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Harmful Algae. 2018 May;75:105-117. doi: 10.1016/j.hal.2018.04.007.

Development of a qPCR assay to detect and quantify ichthyotoxic flagellates along the Norwegian coast, and the first Norwegian record of Fibrocapsa japonica (Raphidophyceae).

Author information

1
Norwegian Institute for Water Research, Gaustadallèen 21, 0349, Oslo, Norway. Electronic address: anette.engesmo@niva.no.
2
Norwegian Veterinary Institute, P.O. box 750 Sentrum, 0106, Oslo, Norway. Electronic address: david.strand@vetinst.no.
3
University of Oslo, Department of Biosciences, P. O. box 1066 Blindern, 0316, Oslo, Norway. Electronic address: s.g.stadniczenko@ibv.uio.no.
4
University of Oslo, Department of Biosciences, P. O. box 1066 Blindern, 0316, Oslo, Norway. Electronic address: bente.edvardsen@ibv.uio.no.
5
Marine Biological Association of the UK, The Citadel, Plymouth, Pl1 2PB, United Kingdom. Electronic address: lindli@MBA.ac.uk.
6
Norwegian Institute for Water Research, Gaustadallèen 21, 0349, Oslo, Norway; University of Oslo, Department of Biosciences, P. O. box 1066 Blindern, 0316, Oslo, Norway. Electronic address: wenche.eikrem@niva.no.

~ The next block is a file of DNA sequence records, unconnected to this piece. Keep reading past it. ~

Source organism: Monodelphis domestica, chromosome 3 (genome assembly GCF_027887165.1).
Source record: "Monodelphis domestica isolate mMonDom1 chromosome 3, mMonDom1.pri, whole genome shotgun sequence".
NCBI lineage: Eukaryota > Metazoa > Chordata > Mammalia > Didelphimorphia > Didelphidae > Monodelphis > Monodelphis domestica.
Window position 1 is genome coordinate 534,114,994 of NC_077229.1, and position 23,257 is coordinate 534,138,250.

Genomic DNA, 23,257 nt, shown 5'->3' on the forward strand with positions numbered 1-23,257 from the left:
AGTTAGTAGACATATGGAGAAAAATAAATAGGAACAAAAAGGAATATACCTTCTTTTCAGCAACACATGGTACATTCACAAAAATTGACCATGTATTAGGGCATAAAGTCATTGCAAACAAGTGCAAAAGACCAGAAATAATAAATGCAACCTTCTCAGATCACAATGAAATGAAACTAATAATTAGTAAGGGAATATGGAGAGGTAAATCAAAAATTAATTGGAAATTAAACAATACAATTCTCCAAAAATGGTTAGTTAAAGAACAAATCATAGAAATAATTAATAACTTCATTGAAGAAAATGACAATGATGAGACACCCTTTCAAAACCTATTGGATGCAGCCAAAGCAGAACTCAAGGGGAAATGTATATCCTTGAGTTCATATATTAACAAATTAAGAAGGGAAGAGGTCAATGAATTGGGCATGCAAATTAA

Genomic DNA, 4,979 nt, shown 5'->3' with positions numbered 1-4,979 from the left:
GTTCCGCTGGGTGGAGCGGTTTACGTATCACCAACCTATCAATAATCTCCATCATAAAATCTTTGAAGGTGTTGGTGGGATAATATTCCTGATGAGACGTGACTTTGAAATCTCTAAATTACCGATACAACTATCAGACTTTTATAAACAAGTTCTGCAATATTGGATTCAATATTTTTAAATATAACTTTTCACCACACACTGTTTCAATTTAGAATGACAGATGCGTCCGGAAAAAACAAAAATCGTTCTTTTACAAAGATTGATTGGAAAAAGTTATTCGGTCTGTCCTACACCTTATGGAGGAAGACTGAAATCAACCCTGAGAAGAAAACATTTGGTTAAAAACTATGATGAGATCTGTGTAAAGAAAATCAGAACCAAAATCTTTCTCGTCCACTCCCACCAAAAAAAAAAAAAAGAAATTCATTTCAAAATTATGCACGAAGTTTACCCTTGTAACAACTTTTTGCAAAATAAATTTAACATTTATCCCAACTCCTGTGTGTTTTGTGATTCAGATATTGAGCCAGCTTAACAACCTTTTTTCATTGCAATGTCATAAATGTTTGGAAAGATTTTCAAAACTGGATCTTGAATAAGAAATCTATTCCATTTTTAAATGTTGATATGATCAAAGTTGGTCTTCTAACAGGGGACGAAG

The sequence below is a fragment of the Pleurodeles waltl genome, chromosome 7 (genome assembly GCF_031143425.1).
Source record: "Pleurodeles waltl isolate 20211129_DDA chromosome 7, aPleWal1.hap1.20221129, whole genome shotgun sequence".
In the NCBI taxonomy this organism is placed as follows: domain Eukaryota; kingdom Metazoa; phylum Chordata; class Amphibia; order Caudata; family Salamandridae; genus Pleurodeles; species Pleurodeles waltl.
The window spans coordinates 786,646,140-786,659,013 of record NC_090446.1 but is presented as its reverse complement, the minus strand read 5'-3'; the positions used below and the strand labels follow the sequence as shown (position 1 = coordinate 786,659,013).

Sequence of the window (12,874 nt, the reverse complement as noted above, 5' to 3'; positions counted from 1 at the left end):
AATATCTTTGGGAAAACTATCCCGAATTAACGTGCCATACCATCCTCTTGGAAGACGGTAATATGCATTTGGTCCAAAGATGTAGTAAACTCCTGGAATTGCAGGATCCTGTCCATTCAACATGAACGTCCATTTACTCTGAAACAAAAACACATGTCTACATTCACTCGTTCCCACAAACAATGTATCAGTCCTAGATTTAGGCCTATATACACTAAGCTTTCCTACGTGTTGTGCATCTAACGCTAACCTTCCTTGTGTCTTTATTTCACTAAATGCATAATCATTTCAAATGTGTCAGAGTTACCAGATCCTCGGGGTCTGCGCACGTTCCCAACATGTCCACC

Abstract

Blooms of ichthyotoxic microalgae pose a great challenge to the aquaculture industry world-wide, and there is a need for fast and specific methods for their detection and quantification in monitoring programs. In this study, quantitative real-time PCR (qPCR) assays for the detection and enumeration of three ichthyotoxic flagellates: the dinoflagellate Karenia mikimotoi (Miyake & Kominami ex Oda) Hansen & Moestrup and the two raphidophytes Heterosigma akashiwo (Hada) Hada ex Hara & Chihara and Fibrocapsa japonica Toriumi & Takano were developed. Further, a previously published qPCR assay for the dinoflagellate Karlodinium veneficum (Ballantine) Larsen was used. Monthly samples collected for three years (Aug 2009-Jun 2012) in outer Oslofjorden, Norway were analysed, and the results compared with light microscopy cell counts. The results indicate a higher sensitivity and a lower detection limit (down to 1 cell L-1) for both qPCR assays. Qualitative and semi-quantitative results were further compared with those obtained by environmental 454 high throughput sequencing (HTS, metabarcoding) and scanning electron microscopy (SEM) examination from the same samplings. All four species were detected by qPCR and HTS and/or SEM in outer Oslofjorden (Aug 2009-Jun 2012); Karlodinium veneficum was present year-round, whereas Karenia mikimotoi, Heterosigma akashiwo and Fibrocapsa japonica appeared mainly during the autumn in all three years. This is the first observation of Fibrocapsa japonica in Norwegian coastal waters. This species has previously been recorded off the Swedish west coast and German Bight, which may suggest a northward dispersal.

KEYWORDS:

454 high throughput environmental sequencing; Heterosigma akashiwo; Karenia mikimotoi; Karlodinium veneficum; Molecular monitoring; SEM; rDNA

PMID:
29778220
DOI:
10.1016/j.hal.2018.04.007
[Indexed for MEDLINE]
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